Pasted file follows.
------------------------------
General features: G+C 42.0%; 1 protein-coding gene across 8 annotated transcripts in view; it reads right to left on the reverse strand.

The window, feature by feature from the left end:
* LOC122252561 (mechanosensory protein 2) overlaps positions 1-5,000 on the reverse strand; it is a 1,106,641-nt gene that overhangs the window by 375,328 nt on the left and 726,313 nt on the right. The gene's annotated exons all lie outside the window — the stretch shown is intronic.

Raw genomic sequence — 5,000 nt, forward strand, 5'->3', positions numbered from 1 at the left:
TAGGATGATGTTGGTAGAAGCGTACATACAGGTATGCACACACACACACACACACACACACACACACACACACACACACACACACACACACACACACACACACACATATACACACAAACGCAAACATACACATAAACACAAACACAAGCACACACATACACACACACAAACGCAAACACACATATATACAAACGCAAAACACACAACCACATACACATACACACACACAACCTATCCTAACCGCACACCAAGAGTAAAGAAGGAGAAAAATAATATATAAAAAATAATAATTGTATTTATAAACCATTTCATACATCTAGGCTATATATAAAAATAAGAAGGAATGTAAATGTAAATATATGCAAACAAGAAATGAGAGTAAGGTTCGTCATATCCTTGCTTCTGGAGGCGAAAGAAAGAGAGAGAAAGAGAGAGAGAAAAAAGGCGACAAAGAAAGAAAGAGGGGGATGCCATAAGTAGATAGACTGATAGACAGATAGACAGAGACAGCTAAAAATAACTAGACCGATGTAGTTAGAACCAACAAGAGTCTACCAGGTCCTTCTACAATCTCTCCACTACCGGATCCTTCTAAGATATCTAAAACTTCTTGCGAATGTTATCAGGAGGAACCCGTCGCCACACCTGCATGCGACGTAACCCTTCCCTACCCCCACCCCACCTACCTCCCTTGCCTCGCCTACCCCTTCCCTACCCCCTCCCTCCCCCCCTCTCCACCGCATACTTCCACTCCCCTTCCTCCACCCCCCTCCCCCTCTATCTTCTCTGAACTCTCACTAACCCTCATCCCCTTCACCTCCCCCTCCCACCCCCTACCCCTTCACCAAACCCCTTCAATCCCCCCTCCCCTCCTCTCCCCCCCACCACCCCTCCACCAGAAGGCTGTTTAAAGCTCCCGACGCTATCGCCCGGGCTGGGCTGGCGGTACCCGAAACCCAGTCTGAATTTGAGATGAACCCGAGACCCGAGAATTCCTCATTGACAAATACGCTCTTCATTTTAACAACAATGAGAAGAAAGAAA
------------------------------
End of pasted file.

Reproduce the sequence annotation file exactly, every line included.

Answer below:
General features: G+C 42.0%; 1 protein-coding gene across 8 annotated transcripts in view; it reads right to left on the reverse strand.

The window, feature by feature from the left end:
* LOC122252561 (mechanosensory protein 2) overlaps positions 1-5,000 on the reverse strand; it is a 1,106,641-nt gene that overhangs the window by 375,328 nt on the left and 726,313 nt on the right. The gene's annotated exons all lie outside the window — the stretch shown is intronic.

Raw genomic sequence — 5,000 nt, forward strand, 5'->3', positions numbered from 1 at the left:
TAGGATGATGTTGGTAGAAGCGTACATACAGGTATGCACACACACACACACACACACACACACACACACACACACACACACACACACACACACACACACACACACATATACACACAAACGCAAACATACACATAAACACAAACACAAGCACACACATACACACACACAAACGCAAACACACATATATACAAACGCAAAACACACAACCACATACACATACACACACACAACCTATCCTAACCGCACACCAAGAGTAAAGAAGGAGAAAAATAATATATAAAAAATAATAATTGTATTTATAAACCATTTCATACATCTAGGCTATATATAAAAATAAGAAGGAATGTAAATGTAAATATATGCAAACAAGAAATGAGAGTAAGGTTCGTCATATCCTTGCTTCTGGAGGCGAAAGAAAGAGAGAGAAAGAGAGAGAGAAAAAAGGCGACAAAGAAAGAAAGAGGGGGATGCCATAAGTAGATAGACTGATAGACAGATAGACAGAGACAGCTAAAAATAACTAGACCGATGTAGTTAGAACCAACAAGAGTCTACCAGGTCCTTCTACAATCTCTCCACTACCGGATCCTTCTAAGATATCTAAAACTTCTTGCGAATGTTATCAGGAGGAACCCGTCGCCACACCTGCATGCGACGTAACCCTTCCCTACCCCCACCCCACCTACCTCCCTTGCCTCGCCTACCCCTTCCCTACCCCCTCCCTCCCCCCCTCTCCACCGCATACTTCCACTCCCCTTCCTCCACCCCCCTCCCCCTCTATCTTCTCTGAACTCTCACTAACCCTCATCCCCTTCACCTCCCCCTCCCACCCCCTACCCCTTCACCAAACCCCTTCAATCCCCCCTCCCCTCCTCTCCCCCCCACCACCCCTCCACCAGAAGGCTGTTTAAAGCTCCCGACGCTATCGCCCGGGCTGGGCTGGCGGTACCCGAAACCCAGTCTGAATTTGAGATGAACCCGAGACCCGAGAATTCCTCATTGACAAATACGCTCTTCATTTTAACAACAATGAGAAGAAAGAAA